Creating and sustaining positive relationships with minority communities takes time and effort, and no one knows that better than Representative Steve Pearce (R., N.M.). The six-term congressman represents a heavily Hispanic district that borders Mexico, and his successful outreach to those communities has served as a useful model for his Republican colleagues in Congress.
In 2012, Pearce earned 40 percent of the Hispanic vote, a 13-point increase over Governor Romney’s share nationally. While he laments that many Hispanic voters come with a pre-disposition to support Democrats’ big-government policies, he told the Wall Street Journal in 2013 that his tireless outreach has encouraged them to give him a second look. This includes crisscrossing a district the size of Florida, publishing his official Congressional website in both English and Spanish, and personalizing each interaction as a small-town mayor would.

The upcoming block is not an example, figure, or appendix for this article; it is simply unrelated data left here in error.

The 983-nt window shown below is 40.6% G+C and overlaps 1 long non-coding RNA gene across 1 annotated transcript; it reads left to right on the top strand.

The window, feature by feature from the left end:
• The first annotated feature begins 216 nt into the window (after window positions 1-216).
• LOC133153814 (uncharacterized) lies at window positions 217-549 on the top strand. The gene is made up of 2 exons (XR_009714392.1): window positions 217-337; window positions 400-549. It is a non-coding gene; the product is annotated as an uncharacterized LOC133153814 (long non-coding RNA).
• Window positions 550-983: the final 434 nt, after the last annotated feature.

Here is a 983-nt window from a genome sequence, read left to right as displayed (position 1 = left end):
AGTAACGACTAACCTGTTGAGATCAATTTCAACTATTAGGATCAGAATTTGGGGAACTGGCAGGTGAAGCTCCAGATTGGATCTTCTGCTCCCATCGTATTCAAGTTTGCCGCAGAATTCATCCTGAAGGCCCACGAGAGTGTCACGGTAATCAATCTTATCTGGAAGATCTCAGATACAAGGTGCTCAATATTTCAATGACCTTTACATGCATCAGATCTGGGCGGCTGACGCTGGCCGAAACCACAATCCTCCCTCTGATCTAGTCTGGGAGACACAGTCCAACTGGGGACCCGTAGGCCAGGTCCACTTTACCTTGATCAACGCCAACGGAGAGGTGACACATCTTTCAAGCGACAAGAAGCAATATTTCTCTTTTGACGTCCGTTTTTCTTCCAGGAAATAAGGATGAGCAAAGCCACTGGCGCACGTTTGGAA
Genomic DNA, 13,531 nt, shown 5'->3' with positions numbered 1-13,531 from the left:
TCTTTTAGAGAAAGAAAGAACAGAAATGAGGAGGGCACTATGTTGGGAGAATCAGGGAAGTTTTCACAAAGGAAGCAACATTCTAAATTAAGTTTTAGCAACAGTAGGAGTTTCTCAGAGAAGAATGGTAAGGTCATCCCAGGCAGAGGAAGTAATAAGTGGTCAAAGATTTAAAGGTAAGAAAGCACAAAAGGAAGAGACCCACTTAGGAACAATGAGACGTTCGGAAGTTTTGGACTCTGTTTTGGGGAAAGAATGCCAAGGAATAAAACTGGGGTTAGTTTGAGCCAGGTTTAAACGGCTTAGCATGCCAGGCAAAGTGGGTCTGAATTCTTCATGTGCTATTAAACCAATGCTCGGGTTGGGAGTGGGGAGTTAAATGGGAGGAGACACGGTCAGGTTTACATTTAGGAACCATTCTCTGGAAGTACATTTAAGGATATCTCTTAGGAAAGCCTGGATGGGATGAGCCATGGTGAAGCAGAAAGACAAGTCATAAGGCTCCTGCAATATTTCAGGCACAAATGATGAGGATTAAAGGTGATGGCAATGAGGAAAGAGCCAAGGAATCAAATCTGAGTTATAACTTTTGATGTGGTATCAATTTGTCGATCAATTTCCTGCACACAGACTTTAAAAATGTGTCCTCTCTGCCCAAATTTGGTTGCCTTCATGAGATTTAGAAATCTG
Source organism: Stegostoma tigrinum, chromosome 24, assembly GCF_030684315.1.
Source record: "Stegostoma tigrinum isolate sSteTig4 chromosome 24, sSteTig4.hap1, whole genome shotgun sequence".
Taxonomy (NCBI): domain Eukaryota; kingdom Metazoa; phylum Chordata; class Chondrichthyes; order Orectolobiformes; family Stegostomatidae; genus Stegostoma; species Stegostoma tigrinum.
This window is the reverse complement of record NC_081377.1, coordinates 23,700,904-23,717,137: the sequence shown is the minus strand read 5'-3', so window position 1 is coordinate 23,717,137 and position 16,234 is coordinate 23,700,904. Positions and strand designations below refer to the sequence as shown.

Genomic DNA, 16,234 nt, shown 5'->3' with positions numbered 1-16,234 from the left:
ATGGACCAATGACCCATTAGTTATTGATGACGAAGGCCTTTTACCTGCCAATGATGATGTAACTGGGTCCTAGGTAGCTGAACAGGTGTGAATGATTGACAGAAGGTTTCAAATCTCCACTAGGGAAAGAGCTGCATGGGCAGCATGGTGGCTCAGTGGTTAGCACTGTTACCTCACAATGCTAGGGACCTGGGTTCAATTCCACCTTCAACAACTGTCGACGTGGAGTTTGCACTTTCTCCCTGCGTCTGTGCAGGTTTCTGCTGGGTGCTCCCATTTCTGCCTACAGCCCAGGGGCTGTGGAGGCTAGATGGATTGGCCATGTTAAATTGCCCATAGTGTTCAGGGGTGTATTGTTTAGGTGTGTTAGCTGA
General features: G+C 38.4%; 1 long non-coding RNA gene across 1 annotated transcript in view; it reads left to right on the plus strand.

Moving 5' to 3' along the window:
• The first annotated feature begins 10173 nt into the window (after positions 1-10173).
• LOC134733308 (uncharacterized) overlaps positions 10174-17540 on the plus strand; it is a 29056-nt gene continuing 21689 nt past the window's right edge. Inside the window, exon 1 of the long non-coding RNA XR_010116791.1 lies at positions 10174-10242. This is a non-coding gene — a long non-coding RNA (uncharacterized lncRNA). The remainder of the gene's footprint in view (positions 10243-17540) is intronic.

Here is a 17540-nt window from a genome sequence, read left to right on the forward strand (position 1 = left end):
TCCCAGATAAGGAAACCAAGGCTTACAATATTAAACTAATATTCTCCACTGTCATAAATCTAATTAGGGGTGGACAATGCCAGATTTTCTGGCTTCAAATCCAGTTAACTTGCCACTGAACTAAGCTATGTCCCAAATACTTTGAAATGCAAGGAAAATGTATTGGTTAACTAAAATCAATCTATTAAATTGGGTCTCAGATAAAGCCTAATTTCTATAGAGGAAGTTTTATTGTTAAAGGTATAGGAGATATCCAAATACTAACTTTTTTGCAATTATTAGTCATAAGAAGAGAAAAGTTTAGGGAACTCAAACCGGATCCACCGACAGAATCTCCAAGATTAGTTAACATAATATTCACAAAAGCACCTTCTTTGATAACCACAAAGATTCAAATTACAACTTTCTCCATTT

Many Republicans erroneously conflate minority outreach with abandoning conservative values.
Many Republicans erroneously conflate minority outreach with abandoning conservative values. But neither Hogan nor Pearce vowed to compromise his conservative principles to win votes. Instead, they pledged to work cooperatively with minority communities and to always be responsive to their needs. Showing up was a good step — and one far too many Republicans won’t take with these groups. Demonstrating a real commitment to earning their votes made a big impression.
Republicans’ victories among minority communities don’t have to be limited to statewide and congressional elections. Now, more than ever, there is an opportunity for Republicans to make significant electoral gains. The Democrats have begun to take these constituents for granted, and, once in office, they’re not accomplishing what the voters have asked them to do.
According to one Madison Avenue advertising executive specializing in minority outreach, only $5 million of the $4.2 billion spent by all parties and supporting organizations in the 2012 cycle was directed to advertising for minority voters. This means that not only are Republicans failing in their efforts to connect with one-fourth of the American electorate, but Democrats aren’t doing it either.